Tell Brak

Location Map
Map showing location of Tell Brak

Tell Brak is one of the world’s earliest cities, which reached urban scale and complexity by the early 4th millennium BC and retained political importance and economic power through most of the 3rd millennium BC.

Tell Brak is situated in the Upper Khabur plain of northeastern Syria. It is one of the largest ancient tells in northern Mesopotamia, over 40 m high, 800 x 600 m in area, with an extensive Outer Town including a ‘corona’ of smaller tells surrounding the main tell. As a ‘gateway city’, Tell Brak controlled one of the major roads between Assyria to the east and the northern Levant and Mediterranean to the west, as well as north-south routes connecting the Euphrates Valley to the metal, timber and stone resources of Anatolia.

The main mound of Tell Brak was occupied from at least 6000 BC to the late 2nd millennium BC, or the end of the Late Bronze Age (Middle Assyrian Period). Settlement of ‘Ubaid to early Islamic date is also attested in the outer town.

Tell Brak provides one of the first examples of archaeology aided by aerial photography, the work of Fr. Antoine Poidebard in the 1920s.

Arial photo of Tell Brak Mound
Arial photograph of the Tell Brak Mound

The main tell was first excavated in 1937-38 by Max Mallowan, husband of Agatha Christie. She joined Max on many of his excavations in Iraq and Syria, and her evocative description of work at Brak is included in Come Tell Me How You Lived.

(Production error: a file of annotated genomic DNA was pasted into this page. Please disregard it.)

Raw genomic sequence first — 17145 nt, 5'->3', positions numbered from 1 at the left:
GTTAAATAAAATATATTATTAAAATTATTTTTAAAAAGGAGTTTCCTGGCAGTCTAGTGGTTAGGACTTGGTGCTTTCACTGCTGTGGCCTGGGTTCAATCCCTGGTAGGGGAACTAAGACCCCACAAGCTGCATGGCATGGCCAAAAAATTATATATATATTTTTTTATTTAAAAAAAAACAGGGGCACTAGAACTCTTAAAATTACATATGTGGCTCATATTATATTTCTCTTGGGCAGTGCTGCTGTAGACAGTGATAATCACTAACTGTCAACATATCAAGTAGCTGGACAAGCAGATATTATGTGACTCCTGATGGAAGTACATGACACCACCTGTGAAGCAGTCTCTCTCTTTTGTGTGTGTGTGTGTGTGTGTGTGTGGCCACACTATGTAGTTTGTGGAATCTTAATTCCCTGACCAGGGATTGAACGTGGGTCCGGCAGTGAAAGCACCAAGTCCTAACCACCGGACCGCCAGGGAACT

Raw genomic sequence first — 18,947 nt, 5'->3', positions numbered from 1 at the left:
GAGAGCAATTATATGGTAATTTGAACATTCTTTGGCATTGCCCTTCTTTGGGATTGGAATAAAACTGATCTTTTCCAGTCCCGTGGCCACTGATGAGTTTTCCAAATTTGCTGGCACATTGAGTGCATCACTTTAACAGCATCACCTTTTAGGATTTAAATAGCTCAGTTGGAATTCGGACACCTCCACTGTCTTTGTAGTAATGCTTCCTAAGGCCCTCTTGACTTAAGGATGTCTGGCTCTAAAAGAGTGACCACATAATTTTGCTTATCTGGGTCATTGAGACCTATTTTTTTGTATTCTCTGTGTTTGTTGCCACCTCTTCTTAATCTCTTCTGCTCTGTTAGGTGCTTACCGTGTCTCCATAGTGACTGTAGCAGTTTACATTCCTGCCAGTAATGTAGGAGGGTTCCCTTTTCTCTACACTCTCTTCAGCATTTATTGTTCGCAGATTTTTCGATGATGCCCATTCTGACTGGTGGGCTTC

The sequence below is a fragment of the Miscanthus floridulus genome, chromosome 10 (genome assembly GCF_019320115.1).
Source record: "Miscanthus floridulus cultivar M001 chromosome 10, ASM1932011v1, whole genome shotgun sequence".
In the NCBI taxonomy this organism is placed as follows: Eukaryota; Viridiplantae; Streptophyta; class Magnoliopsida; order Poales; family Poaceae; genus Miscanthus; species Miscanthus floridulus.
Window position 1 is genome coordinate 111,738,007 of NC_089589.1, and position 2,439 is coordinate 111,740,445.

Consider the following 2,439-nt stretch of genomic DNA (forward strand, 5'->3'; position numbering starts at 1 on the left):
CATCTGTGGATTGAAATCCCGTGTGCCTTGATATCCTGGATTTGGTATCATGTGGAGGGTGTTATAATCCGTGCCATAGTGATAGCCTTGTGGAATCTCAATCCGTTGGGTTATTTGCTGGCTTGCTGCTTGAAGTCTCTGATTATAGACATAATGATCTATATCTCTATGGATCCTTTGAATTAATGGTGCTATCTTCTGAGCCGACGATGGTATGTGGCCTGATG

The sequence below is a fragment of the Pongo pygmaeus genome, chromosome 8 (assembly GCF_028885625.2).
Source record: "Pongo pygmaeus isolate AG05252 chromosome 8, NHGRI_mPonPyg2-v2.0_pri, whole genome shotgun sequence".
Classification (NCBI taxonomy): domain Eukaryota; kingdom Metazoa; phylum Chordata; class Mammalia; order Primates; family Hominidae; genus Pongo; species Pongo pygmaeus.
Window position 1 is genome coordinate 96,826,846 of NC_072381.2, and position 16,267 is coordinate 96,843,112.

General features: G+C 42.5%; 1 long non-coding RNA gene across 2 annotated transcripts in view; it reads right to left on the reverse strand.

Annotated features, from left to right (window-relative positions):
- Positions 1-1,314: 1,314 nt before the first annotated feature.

The modern Tell Brak Project was established by David Oates in 1976, in order to explore the then little-known 3rd millennium BC occupation of Northern Mesopotamia. Since then, the project has comprised research themes as diverse as ancient climate change, colonialism, urbanism, and early warfare.

We wish particularly to thank colleagues in the Directorate-General of Antiquities and Museums in Damascus and the local Department of Antiquities in Hasseke, without whose assistance and support research at Brak would not be possible.

We would also like to thank the McDonald Institute for Archaeological Research, which is the base of the project in the UK.